Bruce McQuain has a good rundown on The politics of net neutrality.
most knew that anything that powerful and uncontrolled must come to the attention of government at some point. The question is – to what purpose? Why should government intrude on a network that is providing so much acknowledged good without it? The answer: because it is there. And the paranoid are sure that the corporations that are involved in it are up to no good. Thus we need government’s help to keep those evil corporations in line.
One of the commenters notes:
I can see this as a telcom QoS (Quality of Service) issue … imagine if your neighbor starts downloading every movie on the face of the Earth and your ability to use your internet goes to nothing. I’m sure you’re going to call the FCC first .. right. No, you’re going to call your telcom who now has a QoS problem that they can’t do anything about .. being neutral an all.
That is the polarity. On one side is an antipathy to ‘large evil corporations’ and on the other is the freedom of those corporations to meet the needs of the customers. The choice is whether it is the government that decides or the businesses.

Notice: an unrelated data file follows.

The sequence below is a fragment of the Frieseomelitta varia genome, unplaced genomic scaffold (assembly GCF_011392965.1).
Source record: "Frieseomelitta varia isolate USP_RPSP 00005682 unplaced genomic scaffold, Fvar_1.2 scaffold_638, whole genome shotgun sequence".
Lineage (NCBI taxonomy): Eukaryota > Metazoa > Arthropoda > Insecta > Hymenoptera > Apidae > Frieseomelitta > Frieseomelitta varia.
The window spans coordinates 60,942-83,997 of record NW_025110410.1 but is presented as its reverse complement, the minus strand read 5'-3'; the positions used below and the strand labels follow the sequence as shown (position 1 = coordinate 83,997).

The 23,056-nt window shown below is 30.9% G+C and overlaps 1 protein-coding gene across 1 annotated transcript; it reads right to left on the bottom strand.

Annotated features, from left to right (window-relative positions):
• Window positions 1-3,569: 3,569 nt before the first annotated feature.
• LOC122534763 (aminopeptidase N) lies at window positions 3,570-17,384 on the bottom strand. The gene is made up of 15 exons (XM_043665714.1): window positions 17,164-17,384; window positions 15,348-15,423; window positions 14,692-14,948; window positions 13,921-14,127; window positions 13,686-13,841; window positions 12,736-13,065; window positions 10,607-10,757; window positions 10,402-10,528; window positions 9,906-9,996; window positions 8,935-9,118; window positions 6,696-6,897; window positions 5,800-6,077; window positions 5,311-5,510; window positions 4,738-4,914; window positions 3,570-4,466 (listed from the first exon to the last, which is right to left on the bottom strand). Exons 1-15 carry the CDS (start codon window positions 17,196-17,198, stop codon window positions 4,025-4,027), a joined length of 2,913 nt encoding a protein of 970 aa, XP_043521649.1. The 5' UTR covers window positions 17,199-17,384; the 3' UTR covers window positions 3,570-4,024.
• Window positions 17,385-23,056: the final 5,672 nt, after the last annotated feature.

A general rule of thumb is that the closer you are to the problem, the more likely you are to find a good solution. In this case, the business making the link between the consumer and the I’net is much, much closer to the problems involved than the government.
Another rule of thumb is that many solutions are more likely to surface a good one than a single solution. Business provides many, government provides one.
There is also the honesty issue. If net neutrality is really just a means to get after business with high sounding rhetoric that, upon close inspection, is hypocritical, then its integrity is in question.
Net neutrality is one of those ‘behind the scenes’ issues being debated that may have implications larger than its public visibility.